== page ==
Sources close to the former president told the New York Times that Trump hopes a re-election will divert media attention devoted to the Jan. 6 burglary investigation. The Washington Post cited two advisers that Trump plans to announce in early September.
Among the various decision-making factors is Joe Biden’s low popularity, at 38.7%. But a pre-election re-announcement is likely to be negative, giving Democrats a way to galvanize anti-Trump voters.
Everett Vieira III, a political science professor at California State University in Fresno, said it would make more sense for Trump to wait until after the midterm elections in November to announce his re-election bid.
“There, if there is [o congressista republicano] Kevin McCarthy became Speaker of the House of Representatives and the parliamentary commission of inquiry will be canceled on January 6,” the analyst told Lusa.
If Republicans also win the Senate, Republican Senator Mitch McConnell can block all of Biden’s nominations “and Trump can campaign on that.”
“Trump has name recognition and people are fighting for him to this day, but I think he’ll wait until after the midterms,” he said.
According to political scientist Jeffrey Cummins, interim dean of the School of Social Sciences at California State University, Fresno, an early announcement is often made “to preempt other candidates’ announcements and attract donors early.”
However, the case may be a question of getting the campaign started before the Justice Department formalizes criminal charges against Trump for participating in the capital robbery.
“It makes the case that a presidential candidate should not be the target of a criminal conviction,” Cummins suggested. The analyst said a criminal trial against Trump would likely favor Republican challenger Ron DeSantis, but warned that such a case would take a long time to come together and reach a verdict, with time running out until 2024.
A congressional panel investigating the Capitol Hill robbery is cooperating with the Justice Department on matters involving Trump. Commission chairman Benny Thompson told reporters the department was investigating a bogus ‘big electorate’ scheme designed to fraudulently keep the former president in power.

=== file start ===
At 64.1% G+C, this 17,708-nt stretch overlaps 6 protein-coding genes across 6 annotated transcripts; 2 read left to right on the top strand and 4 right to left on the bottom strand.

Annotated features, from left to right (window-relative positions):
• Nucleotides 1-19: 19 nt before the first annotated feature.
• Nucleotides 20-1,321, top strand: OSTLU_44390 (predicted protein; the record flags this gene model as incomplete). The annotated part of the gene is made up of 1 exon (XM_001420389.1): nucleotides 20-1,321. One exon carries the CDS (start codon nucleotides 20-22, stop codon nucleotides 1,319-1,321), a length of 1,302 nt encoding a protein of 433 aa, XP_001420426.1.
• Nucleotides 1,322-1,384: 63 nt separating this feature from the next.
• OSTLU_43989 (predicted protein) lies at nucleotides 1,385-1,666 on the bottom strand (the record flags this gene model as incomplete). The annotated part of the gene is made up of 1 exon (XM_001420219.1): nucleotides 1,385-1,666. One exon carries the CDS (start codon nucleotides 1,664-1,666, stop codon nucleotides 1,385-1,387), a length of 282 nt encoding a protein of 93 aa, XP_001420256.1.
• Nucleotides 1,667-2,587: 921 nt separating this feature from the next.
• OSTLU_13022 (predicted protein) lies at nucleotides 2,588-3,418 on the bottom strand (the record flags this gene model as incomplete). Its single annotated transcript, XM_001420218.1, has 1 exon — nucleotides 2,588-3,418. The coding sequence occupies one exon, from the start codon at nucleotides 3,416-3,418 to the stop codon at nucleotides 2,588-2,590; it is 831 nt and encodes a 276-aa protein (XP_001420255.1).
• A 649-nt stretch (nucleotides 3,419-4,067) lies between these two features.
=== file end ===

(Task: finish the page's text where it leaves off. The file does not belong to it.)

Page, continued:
What will happen if Trump is run and formally impeached? And if you succeed? “It’s unclear what would happen if Trump wins a criminal case and the election,” Geoffrey Cummins agreed. “We’ve never had a situation like that.”
CNN reported last week that Donald Trump has been constantly questioning his aides about when the public hearings will end, and the impact has been greater than expected. The parliamentary committee was expected to complete its work by mid-July, but the timetable has been extended. The next public hearing is expected to be held on Thursday, July 21.
With the general election and presidential election more than two years away, political scientist Bryan Adams thinks it’s too late to start campaigning.
The analyst, a professor at California State University in San Diego, said it would not be favorable for Trump to announce his re-election now. “I don’t think Ron DeSantis and other potential candidates will get away with that,” he explained.
Adams said an early announcement would have no effect on derailing the aspirations of Republican politicians such as Florida Gov. Ron DeSantis, former Vice President Mike Pence or former Secretary of State Mike Pompeo.
“Historically, if a person announces himself as a presidential candidate years in advance, it doesn’t get great results,” he said.
He also thinks the idea that Trump would be renominated if he wants to run again is too fleeting. “I think the race will be primarily between Republicans.”
This view is consistent with the content of several articles in the US press, from Politico to CNBC, and reports of Trump-related “fatigue” among major Republican donors examining the credibility of other candidates. .
“The sooner a candidate is announced, the more time he’s walking around with a target on his back,” said Everett Vieira.
ARYG // PDF